echo "8 8 8 ^^p" | dc).
|12 V||15 V||19.5 V||22 V|
|Idle||3.6 W||3.4 W||3.4 W||3.4 W|
|Load (4 × 2.7 GHz)||14.7 W||14.4 W||14.7 W||14.8 W|
|Load (4 × 2.3 GHz)||11.6 W||11.4 W||11.8 W||11.8 W|
13 thoughts on “Dell Wyse 5070 – Home Server”
Thanks for your detailed review of Dell wyse 5070 Extended machine. I have a question regarding PCI-E M.2 adapter. Once you have added the card to Wyse 5070 Extended did it show up in the BIOS.
I purchased this PCI-E adapter https://www.amazon.com/dp/B07JKH5VTL?psc=1&ref=ppx_yo2ov_dt_b_product_details
and added 1 TB drive to it and it is not showing up in BIOS.
I would appreciate if you could let me know what was the behavior once the PCI-E card was added to the computer. was it detected in the BIOS or only just OS.
Thanks in advance
Unfortunately BIOS will not detect the NVMe drive, only OS.
That’s why I added a M.2 SATA drive for EFI partition with bootloader.
Hi, could you mesure voltages in pcie slot (without “reiser bracker”) when running on 12V PSU?
My units are currently running 24h/7d. Maybe I’ll check it during maintenance break someday ;)
So I measured the voltages of the PCI-e “slot” in the Wyse5070 (slim one), looking from the top of the board, the first pins are on the left, WITH 12V PSU, after turning on the PC:
side A[V]: 0/12/12/0/3.3/5/5/0/3.3/3.3/3.3
Does it look right to test PCI-e card without original Dell’s riser?
Did you solder a PCIe x4 (64pin) header?
Samsung 970 Pro is expensive than Samsung 980 Pro.
980 Pro is better and compatible (Samsung MZ-V8P1T0BW 1TB M.2 PCIe) ?
Well, I would not say that 980 Pro is better for my purpose. 970 Pro is based on MLC flash (2 bit) which is much more reliable than TLC (3 bit) in 980 Pro.
In last months there were many reports of high failure rates of all new Samsung NVMe drives, including 980 Pro, 990 Pro and also 970 Evo Plus (the new version that uses the same controller as 980 Pro). There is still no official statement from Samsung available about the cause, except that they have just released new firmware.
I’m really happy that I have bought the 970 Pro for my server. Unfortunately it is now discontinued.
Thanks for great and detailed review. From the table of power consumption I see you’ve tested the 5070 with 22V on input? Great info, as I want to supply it with 5×4.2V Li-ions in-series. Any objections to the safety of that? Cheers Jan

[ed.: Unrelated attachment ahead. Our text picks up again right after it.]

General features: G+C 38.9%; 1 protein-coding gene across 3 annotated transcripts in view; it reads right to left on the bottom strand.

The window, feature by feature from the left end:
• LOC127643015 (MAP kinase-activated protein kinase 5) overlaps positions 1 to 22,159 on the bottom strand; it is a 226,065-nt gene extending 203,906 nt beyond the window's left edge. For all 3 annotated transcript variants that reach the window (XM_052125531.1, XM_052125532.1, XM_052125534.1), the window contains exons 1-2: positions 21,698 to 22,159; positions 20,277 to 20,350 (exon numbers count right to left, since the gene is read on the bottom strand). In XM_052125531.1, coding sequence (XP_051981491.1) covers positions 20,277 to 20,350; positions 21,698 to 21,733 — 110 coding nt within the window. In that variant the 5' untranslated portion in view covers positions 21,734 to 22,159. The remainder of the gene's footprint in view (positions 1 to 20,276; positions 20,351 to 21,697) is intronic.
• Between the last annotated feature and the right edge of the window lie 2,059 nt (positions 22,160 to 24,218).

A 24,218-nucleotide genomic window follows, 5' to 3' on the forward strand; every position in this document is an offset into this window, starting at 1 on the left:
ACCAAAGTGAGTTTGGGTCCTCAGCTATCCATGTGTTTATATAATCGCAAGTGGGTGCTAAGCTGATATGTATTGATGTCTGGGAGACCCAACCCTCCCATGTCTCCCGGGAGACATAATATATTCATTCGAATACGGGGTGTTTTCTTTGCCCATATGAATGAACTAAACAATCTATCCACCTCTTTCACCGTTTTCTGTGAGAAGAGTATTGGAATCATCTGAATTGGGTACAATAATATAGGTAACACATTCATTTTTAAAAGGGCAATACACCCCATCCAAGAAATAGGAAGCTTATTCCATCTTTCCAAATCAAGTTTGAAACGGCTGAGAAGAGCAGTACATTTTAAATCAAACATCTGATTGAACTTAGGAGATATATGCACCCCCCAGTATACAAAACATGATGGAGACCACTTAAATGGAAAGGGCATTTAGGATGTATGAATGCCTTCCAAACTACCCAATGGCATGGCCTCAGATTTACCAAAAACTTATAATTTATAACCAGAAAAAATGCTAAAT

I don’t know what is the voltage tolerance of Dell 19.5 V power supplies, so I cannot recommend anything more than that.
Personally I’ve been running another Wyse 5070 Extended unit at 22 V for a few months without any problems so far. Of course your mileage may vary, as this is out of specification and you’re doing it at your own risk.
The highest voltage that I tested was 24 V (but just for a moment at low load) and there was no magic smoke yet. The efficiency of the internal power supply started to deteriorate sharply at 22.5 V (or 23.5 V, I don’t remember now) and above.
That is what I wanted to hear/read :) As I’ll use 5x Li-ions, the 5070 will be exposed to 21V for only short time, as the voltage shall drop to the nominal 18V. All at my own risk of course :) Thanks a lot
Dziękuję za podzielenie się ciekawym pomysłem! Zainspirowany kupiłem swojego 5070 na celeronie, dorzuciłem 32 GB ramu i jest dokładnie tak samo jak piszesz. Przy końcu memtestu (>30 GB) ewidentnie zwalnia, ale nie sypie błędami. Będę instalował na nim proxmoxa. Jak uważasz czy trzeba wykluczyć z użycia komórki pamięci > 30GB, czy nie ma takiej konieczności, tylko zwyczajnie nie alokować na wirtualne maszyny więcej niż np. 29 GB?
Dzięki i pozdrawiam!
Kernel sam wyłącza ten fragment pamięci. Sprawdź dmesg, powinno się pojawić coś w stylu:
[ 0.000979] WARNING: BIOS bug: CPU MTRRs don’t cover all of memory, losing 2048MB of RAM.
W systemie jest dostępne 29911 MB.